Interesting Question About Privacy; What Would You Do?

When I was teaching US Government this could have been one of the examples I would have used when discussing privacy rights had such things as Facebook and Twitter existed then. An Indiana school board expelled a high school senior for using the “F-bomb” on Twitter after school hours. At face value it seems to me they were clearly violating the student’s right to privacy. But, after reading the story maybe it’s not so clear-cut. Take a look and tell us what you think. Who’s right and who’s wrong?

5 thoughts on “Interesting Question About Privacy; What Would You Do?”

  1. This is rediculas. It was after school hours. Shane it didn’t say he was on a school computer at the time of the tweet. What I got from the article was that he had logged into his account at school and obviously didn’t log out then logged in on home computer. It is possible to be logged in on two different devices. And if they aren’t allowed to be on twitter during school hours on a schools computer then it should be a blocked site. The boy should have logged out of his account on the schools computer but to expell him is too severe. The other thing I would like to know more about is the protest the students were not allowed to have. Was it peaceful? Don’t they have the right to a peaceful protest?

  2. Expulsion is a tad bit harsh. It leaves me to wonder if this particular young man has “warnings” in his recent school history. Also, if he logged onto his account via a school computer previously, which I’m certain he knew was against school rules …he opened the door and rilled out the welcome mat (so to say) for the school to investigate.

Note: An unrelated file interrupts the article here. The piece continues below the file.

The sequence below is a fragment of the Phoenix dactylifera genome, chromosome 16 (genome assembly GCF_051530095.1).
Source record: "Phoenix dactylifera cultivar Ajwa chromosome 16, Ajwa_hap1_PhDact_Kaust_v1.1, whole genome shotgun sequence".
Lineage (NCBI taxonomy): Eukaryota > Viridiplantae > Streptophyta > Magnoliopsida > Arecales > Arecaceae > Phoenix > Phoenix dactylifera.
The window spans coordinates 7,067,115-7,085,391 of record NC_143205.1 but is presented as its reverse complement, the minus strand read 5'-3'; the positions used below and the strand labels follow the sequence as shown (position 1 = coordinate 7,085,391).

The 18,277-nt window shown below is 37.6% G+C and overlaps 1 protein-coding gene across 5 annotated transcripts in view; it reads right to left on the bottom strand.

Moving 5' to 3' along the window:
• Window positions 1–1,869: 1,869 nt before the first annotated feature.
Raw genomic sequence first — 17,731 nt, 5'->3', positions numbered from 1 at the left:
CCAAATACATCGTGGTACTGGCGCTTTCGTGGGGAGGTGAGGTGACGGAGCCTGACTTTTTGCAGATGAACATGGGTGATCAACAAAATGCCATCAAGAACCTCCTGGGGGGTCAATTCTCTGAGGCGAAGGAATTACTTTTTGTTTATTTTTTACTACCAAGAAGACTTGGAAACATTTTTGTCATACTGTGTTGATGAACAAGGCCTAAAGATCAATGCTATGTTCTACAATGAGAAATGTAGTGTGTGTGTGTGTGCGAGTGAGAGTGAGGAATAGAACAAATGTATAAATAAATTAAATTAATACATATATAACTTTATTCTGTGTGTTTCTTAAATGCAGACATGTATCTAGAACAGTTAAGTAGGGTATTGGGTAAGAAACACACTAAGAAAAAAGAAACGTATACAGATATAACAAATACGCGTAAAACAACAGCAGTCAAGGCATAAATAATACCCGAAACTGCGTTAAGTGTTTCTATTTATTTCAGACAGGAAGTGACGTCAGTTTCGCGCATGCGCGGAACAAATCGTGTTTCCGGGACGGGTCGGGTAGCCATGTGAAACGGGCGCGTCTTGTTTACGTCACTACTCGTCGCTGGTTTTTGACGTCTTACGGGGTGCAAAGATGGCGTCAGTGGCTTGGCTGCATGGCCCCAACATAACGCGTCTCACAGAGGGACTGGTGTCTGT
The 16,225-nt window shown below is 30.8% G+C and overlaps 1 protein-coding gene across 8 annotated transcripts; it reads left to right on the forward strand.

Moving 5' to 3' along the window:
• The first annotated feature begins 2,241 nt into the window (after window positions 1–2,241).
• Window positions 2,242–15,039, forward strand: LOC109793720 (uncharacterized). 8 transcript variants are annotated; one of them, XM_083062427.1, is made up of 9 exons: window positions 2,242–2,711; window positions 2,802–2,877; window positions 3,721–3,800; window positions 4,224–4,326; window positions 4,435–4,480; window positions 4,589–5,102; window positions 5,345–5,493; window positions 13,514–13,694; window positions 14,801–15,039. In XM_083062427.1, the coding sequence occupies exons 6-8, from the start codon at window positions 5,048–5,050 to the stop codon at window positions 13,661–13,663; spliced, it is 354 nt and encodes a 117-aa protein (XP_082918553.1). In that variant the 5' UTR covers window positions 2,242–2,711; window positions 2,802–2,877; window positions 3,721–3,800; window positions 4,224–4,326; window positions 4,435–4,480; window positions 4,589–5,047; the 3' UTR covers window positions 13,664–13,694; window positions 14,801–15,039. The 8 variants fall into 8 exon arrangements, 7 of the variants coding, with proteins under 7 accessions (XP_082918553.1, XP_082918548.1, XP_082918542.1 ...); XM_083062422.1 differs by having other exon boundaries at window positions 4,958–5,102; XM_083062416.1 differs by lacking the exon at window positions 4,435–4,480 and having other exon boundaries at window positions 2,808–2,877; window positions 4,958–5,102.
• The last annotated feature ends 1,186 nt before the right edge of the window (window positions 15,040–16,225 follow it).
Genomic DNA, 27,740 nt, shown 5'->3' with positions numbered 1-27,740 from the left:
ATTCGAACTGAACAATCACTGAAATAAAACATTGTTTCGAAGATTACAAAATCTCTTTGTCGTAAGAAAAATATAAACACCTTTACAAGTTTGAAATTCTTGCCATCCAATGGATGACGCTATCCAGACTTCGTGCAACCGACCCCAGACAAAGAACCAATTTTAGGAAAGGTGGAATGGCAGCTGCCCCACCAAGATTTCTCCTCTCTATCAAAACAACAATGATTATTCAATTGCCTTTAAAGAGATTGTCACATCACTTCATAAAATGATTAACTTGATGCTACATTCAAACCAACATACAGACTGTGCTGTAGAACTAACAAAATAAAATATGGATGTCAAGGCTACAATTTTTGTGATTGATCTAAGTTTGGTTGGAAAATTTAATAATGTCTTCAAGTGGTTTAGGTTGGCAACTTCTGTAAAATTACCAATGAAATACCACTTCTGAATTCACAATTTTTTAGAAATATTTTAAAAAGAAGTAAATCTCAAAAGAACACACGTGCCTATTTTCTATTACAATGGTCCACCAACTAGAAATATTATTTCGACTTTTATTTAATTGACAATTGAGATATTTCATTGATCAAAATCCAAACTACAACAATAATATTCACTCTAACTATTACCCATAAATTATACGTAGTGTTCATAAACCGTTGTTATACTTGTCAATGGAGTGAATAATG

3. Right now I’m on a government computer, so I have to follow certain rules, and if I break those rules then I can expect some sort of punishment. Several of my co-workers have government computers in their homes and have to follow the same rules.
    According to (, “school officials said the tweets had the school’s IP address.” I’m not the most tech savy person out there, but this would lead me to believe the tweet was sent from a school-issued computer. If the school has rules regarding the type of language used on their computers then the school is well within their right to suspend the student.

  4. The punishment doesn’t seem fitting for the “crime” in my opinion. Does the school routinely expel students who drop the F-bomb on school premises? As for who’s right or wrong — it happened off school property, after school hours, and wasn’t threatening to the school, then the school shouldn’t be concerned about it. With all of the issues schools have to deal with nowadays, this seems like a waste of resources to me.

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